Interview: The Towers at Waldorf Astoria Chief Concierge Michael Romei

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Wes Anderson’s oddball 2014 film Grand Budapest Hotel dominated the Oscars by, most unusually, revolving the story around a hotel concierge – played so engagingly by Ralph Fiennes. And while it’s true that it is a job that rarely gets its proper due, virtually every one of us has at some time had a concierge rescue us from a quandary, predicament, perhaps even embarrassment.

BlackBook has always been an advocate of the men and women manning those desks of dreams. And so we jumped at the chance recently to sit for a chat with Chief Concierge Michael Romei of The Towers at The Waldorf Astoria New York (bonus: it was conducted amidst the regal splendor of the hotel’s Penthouse Suite).

What about the Waldorf Astoria itself makes your job particularly fascinating?

I think the Waldorf is some kind of symbol around the world. If you travel the world and speak to hoteliers, there is always a story or some kind of connection to the Waldorf.

That’s interesting. We sometimes joke that everywhere you go, you seem to run into someone who once worked for BlackBook.

Well, I travel often, as I have this seminar I do called Creating Service Magic – which has become extremely popular around the world. I was at the Fujiya Hotel, which is the oldest hotel in Japan, very traditional and beautiful, way up in a small village near Hakohne [a suburb of Tokyo]. I was the only Western guest when I was there, and there it was: a plaque up on the wall, which showed that the General Manager did his internship at the Waldorf.

So the Waldorf is a connector, in a sense, and you’re the ambassador?

Yes. And the concierge position is unique, in that it’s one of the few people inside the hotel that is actually very connected outside the hotel. I will even recommend to Waldorf guests other places in which I’ve stayed around the world.

It’s a lot of responsibility.

Certainly, and because of that sharing of expertise and knowledge, people tend to bond with us in a unique way. I actually had a guest that said to me, “I want to walk your path to and from work. And where should I stop in along the way?” And so I get to share something very personal with them.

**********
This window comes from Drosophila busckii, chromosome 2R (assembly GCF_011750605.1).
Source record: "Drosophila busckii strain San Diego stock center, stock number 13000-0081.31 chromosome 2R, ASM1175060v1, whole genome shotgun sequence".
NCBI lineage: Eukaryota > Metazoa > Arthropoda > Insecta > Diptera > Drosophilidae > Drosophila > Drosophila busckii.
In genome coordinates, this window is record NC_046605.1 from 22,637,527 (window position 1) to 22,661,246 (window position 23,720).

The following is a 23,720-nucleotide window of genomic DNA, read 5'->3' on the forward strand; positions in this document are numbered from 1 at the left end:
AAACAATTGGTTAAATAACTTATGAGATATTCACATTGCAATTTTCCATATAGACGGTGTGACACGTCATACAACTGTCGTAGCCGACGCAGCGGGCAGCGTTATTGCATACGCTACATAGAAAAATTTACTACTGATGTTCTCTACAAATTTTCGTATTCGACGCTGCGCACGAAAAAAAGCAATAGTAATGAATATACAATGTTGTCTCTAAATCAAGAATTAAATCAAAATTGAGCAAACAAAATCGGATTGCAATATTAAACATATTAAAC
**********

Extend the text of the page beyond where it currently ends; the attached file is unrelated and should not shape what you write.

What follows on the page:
Do you feel that now there is so much information out there that it is arguably even harder for people to find what they need without expert help?

People read all these comments on Tripadvisor, and there’s no way to be sure what is credible and what isn’t. Who knows why those people wrote what they did? So guests still very much rely on us. They will maybe book ahead of time, but they’ll still come to me and say, “Michael, what do you think about these restaurants?” And often times I will give them a different suggestion. Also, as dedicated concierges, we’re able to give them firsthand details, because we’ve been to these places.

Something like, Oh, tables on this side of the room, have a better view?

Right. And also if we send them, they will likely get a little extra special attention, versus someone just booking on their own.



Has this new era of public complaining on Yelp, Tripadvisor, etc., noticeably affected how you do your job? A lot of people grumble online that the concierge didn’t just snap to attention for them.

Of course social media is very powerful. But you have to be careful how you manage the responses. When guests call us, they tend to forget that we’re in a busy hotel lobby, and that I’m getting 250 emails a day. What’s important is a quick response – even if it isn’t the answer. And when someone makes a seemingly simple request, they might not be aware that it may have taken years for me to cultivate that relationship to, say, get them that special table. That’s the beauty and the magic of it all – that they actually don’t have to know what it takes behind the scenes.

Right, you’re not going to say to a guest, “I hope you realize what it took for me to get this reservation!”


Do you find there are different expectations from Asian and Middle Eastern travelers than from Western guests?

Culturally, there are differences. There are guests from around the world, for instance, who like to dine very, very late…and others very early. Also, for Asian travelers the bath is much more important than the shower – so we make sure that the corresponding amenities are in place for them. And for certain cultures we make sure to have non-alcoholic selections in the minibar.

Because some cultures drink less than we do in the West.

Exactly. Asian travelers are also used to exemplary service, it’s very personalized and professional and quick – it’s exceptional. Asia also has a cultural breeding, service is innate. In India, when you enter people’s homes, they often have a little sign that says, The Guest is God.

Our service tends to be less formal.

But in New York, it’s sharp, full of energy, and very, very timely.

Hotels love to say things like, “Our staff anticipates your needs.” Which is a nice slogan, but it’s not really something you can reasonably do.

Well, you just never know what people are going to ask, you never know what might happen while a guest is staying with you. Someone might even take ill, and ultimately, it’s the concierge that has to deal with it.

And finally, your current top New York restaurant suggestions?

Le Coucou in Soho, and Le Coq Rico in the Flatiron.